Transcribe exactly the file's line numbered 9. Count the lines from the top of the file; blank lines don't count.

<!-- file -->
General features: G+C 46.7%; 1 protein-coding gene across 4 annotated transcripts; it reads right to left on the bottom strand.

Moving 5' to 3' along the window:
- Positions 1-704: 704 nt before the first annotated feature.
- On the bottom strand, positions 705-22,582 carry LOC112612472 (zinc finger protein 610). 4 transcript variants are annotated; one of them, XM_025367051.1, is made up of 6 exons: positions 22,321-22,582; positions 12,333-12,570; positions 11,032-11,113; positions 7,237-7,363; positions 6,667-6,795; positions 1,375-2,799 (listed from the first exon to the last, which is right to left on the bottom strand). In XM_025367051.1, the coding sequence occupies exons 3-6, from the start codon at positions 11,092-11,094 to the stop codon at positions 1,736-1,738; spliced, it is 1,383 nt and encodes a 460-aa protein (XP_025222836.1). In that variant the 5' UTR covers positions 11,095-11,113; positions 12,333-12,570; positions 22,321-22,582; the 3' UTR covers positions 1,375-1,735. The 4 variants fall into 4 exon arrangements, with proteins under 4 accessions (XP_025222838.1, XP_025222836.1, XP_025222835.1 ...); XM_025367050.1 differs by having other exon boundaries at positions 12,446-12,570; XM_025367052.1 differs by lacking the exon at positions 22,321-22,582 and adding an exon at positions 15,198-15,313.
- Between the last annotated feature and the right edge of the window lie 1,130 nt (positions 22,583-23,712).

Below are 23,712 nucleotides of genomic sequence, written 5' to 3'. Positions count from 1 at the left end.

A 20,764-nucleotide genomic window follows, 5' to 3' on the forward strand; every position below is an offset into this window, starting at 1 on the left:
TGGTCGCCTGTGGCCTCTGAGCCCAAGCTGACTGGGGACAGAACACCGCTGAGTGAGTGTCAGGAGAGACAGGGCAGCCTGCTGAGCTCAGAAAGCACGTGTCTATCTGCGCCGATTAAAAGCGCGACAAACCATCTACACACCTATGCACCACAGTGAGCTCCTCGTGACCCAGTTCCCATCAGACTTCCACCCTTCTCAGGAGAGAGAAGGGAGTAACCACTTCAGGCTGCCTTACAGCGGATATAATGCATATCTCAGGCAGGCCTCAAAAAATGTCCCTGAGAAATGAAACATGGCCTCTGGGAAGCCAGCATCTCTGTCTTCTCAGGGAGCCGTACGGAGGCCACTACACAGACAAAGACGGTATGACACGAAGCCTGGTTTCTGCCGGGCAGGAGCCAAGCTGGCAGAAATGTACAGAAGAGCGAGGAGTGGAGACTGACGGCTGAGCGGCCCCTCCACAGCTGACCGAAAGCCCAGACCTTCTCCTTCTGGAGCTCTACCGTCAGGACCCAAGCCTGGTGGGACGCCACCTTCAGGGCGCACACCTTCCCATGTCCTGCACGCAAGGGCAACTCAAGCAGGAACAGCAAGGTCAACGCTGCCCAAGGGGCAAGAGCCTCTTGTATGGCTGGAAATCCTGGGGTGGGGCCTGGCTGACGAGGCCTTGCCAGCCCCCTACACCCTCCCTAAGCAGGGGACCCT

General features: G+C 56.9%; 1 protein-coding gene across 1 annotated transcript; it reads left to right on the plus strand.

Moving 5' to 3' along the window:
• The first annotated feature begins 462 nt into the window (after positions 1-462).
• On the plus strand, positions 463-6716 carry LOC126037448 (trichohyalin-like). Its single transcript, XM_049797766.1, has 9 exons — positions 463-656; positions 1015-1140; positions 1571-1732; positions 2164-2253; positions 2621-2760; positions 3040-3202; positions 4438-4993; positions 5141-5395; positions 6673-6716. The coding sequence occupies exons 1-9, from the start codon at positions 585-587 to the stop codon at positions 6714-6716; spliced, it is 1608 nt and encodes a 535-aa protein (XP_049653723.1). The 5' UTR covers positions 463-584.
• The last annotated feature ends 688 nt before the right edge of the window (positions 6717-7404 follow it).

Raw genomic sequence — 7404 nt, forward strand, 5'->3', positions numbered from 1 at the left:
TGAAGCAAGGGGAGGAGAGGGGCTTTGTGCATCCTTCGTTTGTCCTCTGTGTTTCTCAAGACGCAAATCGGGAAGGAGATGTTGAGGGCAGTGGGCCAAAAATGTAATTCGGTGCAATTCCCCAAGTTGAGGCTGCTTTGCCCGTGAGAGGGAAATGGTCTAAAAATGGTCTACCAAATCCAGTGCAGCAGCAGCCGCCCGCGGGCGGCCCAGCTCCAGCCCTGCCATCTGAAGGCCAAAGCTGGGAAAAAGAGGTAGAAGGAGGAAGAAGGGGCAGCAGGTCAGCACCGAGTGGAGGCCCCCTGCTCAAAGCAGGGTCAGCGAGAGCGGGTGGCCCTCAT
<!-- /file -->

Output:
General features: G+C 56.9%; 1 protein-coding gene across 1 annotated transcript; it reads left to right on the plus strand.